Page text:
Glauber has been Newsday's national football columnist since 1992. He was Newsday's football writer covering the Jets and
The answer to this trivia question is a no-brainer: Who's the most underpaid player in the NFL this year?
Victor Cruz. And it's not even close for second.
The Giants' third-year receiver, coming off a breakout season with 82 catches for a team-record 1,536 yards and nine touchdowns, is due to earn $540,000 in this, the last year of his three-year rookie contract. At a time when the league's top receivers make upward of $10 million per season, Cruz is now a bargain basement special.
But as the Giants prepare for tonight's season opener against the Cowboys, money is the last thing on Cruz's mind. Which is a good thing for both him and the Giants, because we've seen way too many examples of players obsessing over money and letting it interfere with their preparation and performance.
Cruz is determined not to let that happen.
"I'm not thinking about the contract," he told me in a recent interview. "I know that will be taken care of down the line. The Giants take care of their players, so I'm not worried about that."
He's right. Rarely is there a case when the Giants don't reward their best players with lucrative contracts. But Cruz is a slightly different case, if for no other reason than timing. He's entering just his third NFL season, and even after last year's spectacular performance, the team is not inclined to tear up his existing deal. At least not now.
But general manager Jerry Reese's track record is consistent; he almost always extends the deals of his quality young players and usually before the deals are up. So don't be surprised to see the Giants approach Cruz later this season about a new contract.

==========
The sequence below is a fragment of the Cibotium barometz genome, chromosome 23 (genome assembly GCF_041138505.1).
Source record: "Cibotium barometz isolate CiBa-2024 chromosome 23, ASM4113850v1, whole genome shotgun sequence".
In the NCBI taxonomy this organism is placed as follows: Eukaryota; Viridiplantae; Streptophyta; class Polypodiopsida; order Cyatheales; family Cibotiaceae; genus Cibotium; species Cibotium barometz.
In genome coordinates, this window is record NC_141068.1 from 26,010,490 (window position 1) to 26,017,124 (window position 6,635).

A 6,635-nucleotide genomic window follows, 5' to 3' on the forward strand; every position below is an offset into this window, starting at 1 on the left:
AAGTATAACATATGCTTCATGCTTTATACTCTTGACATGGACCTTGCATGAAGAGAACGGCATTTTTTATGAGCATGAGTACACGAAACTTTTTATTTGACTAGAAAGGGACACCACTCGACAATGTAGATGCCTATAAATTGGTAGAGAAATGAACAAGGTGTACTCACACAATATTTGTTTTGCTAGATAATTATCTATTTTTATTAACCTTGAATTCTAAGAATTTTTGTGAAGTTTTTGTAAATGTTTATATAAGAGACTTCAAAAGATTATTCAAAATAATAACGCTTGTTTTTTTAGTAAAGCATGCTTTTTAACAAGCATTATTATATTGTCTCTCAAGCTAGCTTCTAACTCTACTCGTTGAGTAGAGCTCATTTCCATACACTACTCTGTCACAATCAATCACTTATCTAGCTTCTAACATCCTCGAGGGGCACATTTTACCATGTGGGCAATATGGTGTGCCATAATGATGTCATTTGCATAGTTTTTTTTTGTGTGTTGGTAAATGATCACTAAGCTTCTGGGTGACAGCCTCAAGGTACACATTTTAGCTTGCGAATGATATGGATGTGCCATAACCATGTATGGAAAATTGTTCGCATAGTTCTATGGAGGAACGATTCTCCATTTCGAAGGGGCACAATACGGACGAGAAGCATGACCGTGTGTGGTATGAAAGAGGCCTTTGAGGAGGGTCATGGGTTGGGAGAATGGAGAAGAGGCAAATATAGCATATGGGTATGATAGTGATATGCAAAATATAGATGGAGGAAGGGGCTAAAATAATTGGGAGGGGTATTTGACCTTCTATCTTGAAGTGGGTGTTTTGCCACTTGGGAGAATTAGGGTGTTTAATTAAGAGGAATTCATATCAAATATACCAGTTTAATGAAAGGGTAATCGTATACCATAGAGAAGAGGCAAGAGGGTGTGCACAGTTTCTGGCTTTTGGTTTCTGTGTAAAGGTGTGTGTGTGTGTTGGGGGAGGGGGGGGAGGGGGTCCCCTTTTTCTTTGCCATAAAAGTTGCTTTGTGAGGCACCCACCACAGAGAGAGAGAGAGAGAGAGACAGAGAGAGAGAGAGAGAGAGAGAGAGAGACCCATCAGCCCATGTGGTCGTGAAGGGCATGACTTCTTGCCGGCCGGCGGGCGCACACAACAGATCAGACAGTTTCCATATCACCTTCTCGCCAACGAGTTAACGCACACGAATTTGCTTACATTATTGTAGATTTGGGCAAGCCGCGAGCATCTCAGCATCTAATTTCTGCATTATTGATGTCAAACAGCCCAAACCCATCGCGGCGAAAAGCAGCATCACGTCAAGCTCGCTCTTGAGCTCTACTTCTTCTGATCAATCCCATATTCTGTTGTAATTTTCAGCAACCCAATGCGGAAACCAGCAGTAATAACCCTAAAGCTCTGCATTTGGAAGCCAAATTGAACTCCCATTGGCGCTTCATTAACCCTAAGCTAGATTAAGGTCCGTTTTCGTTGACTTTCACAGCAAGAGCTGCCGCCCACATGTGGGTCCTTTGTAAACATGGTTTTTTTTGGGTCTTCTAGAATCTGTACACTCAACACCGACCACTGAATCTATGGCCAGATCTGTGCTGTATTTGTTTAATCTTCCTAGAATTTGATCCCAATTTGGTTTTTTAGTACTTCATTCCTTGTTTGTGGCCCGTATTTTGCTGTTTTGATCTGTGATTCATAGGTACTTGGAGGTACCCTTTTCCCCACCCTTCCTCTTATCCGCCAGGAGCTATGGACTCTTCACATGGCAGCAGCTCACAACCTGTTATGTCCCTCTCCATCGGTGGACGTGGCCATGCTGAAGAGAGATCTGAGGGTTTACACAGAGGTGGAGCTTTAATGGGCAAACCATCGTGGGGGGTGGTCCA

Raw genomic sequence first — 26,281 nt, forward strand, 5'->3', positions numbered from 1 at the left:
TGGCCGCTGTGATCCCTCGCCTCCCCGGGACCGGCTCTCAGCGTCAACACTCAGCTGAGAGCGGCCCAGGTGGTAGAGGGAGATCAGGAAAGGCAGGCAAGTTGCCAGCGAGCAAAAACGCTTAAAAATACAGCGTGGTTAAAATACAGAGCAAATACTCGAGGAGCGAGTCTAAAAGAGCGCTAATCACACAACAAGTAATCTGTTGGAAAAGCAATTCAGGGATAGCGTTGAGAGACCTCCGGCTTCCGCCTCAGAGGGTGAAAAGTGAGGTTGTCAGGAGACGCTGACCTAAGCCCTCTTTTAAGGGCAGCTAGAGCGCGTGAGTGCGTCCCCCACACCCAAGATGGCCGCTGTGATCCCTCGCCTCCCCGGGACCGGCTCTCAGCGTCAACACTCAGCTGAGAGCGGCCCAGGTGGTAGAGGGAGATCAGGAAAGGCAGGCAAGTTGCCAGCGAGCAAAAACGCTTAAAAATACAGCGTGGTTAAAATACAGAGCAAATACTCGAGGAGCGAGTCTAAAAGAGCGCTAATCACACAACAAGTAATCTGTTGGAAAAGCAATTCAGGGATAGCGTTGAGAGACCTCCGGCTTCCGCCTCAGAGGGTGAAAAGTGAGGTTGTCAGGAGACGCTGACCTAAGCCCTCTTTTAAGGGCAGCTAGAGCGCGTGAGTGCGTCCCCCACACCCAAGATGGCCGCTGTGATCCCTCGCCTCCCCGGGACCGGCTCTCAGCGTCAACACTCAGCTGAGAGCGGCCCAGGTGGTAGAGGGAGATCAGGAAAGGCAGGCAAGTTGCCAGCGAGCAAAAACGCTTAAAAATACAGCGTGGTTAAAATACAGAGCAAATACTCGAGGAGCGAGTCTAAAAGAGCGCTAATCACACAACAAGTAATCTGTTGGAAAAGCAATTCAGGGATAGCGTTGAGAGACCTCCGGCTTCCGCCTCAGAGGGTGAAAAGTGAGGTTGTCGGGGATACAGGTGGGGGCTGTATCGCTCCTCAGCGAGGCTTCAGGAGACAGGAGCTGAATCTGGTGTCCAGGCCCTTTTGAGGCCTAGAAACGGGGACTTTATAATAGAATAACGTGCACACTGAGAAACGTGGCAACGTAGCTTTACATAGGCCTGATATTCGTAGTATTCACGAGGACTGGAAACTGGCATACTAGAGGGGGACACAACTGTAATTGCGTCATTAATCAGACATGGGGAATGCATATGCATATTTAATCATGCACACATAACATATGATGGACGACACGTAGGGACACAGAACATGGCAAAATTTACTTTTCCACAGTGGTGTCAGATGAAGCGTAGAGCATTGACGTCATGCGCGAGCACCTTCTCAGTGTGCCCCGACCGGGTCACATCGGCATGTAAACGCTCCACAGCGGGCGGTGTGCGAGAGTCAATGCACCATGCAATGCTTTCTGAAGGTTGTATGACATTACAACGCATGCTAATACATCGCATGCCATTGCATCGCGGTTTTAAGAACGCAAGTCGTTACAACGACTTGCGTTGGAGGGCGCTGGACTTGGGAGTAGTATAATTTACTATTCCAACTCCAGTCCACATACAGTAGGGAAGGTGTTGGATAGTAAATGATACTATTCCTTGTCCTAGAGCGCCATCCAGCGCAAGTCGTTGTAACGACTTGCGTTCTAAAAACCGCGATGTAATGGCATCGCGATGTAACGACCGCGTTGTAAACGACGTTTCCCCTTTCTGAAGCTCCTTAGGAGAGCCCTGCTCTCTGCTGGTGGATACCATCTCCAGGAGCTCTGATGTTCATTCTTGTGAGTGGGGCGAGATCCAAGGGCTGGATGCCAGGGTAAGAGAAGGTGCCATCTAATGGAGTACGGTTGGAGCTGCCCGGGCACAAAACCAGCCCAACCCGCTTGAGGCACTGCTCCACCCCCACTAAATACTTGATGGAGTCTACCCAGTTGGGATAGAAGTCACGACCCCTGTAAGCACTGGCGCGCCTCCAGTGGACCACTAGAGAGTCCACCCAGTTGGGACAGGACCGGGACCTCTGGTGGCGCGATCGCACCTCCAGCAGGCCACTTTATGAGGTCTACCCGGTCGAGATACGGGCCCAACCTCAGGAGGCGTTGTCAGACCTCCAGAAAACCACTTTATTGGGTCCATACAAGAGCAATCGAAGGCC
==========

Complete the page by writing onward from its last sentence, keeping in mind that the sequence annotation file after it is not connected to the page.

"My main job right now is to concentrate on football, and that's what I'm going to do," Cruz said. "I'm not letting that [contract] stuff get in the way of anything."
And by all measures, Cruz appears ready to build on last year. He produced some of the team's most important plays, including that 99-yard touchdown against the Jets on Christmas Eve, a moment that turned the Giants' season around. The following week, he had a 74-yard touchdown catch against the Cowboys in the NFC East-title clincher.
Cruz is planning on more of that, starting tonight. From himself. From his team.
"We have to come out and be sharp and like coach [Tom Coughlin] said, build the bridge," Cruz said. "Extend our play, the way we were playing at the end of the season last year, and continue that on through this season."
Cruz broke out his trademark salsa dance celebration on touchdowns last year, and he plans on doing the same, mostly as a tribute to his grandmother, who urged him to honor his Hispanic roots.
"I have to keep it going," he said. "I can't have [my grandmother] on my bad side."
Cowboys cornerback Brandon Carr, who joined the team as a free agent in the offseason, promised there will be no dancing in the end zone for Cruz on Wednesday night. "All that salsa dancing is fine, but you've got to come through me," Carr said this week. "I don't plan on seeing no dancing."
Said Cruz: "I could [not] care less."
Cruz might be an especially important part of the Giants' receiving game against Dallas because of Hakeem Nicks' uncertain situation. He's listed as questionable with a foot problem, although he insists he's playing. Even so, Nicks might not be at full strength, making Cruz an indispensable part of the offense. That's fine by the former walk-on free agent, who is getting used to overcoming the odds.
"I just go to work as if I'm a rookie trying to make the team," Cruz said. "Every time I'm on the field, I work as hard as I possibly can."
It has certainly paid off for the Giants, who used Cruz's breakout season as part of their march to the Super Bowl. And it's about to pay off for Cruz himself.
It won't be long before the NFL's biggest bargain enjoys the financial rewards that are about to come his way.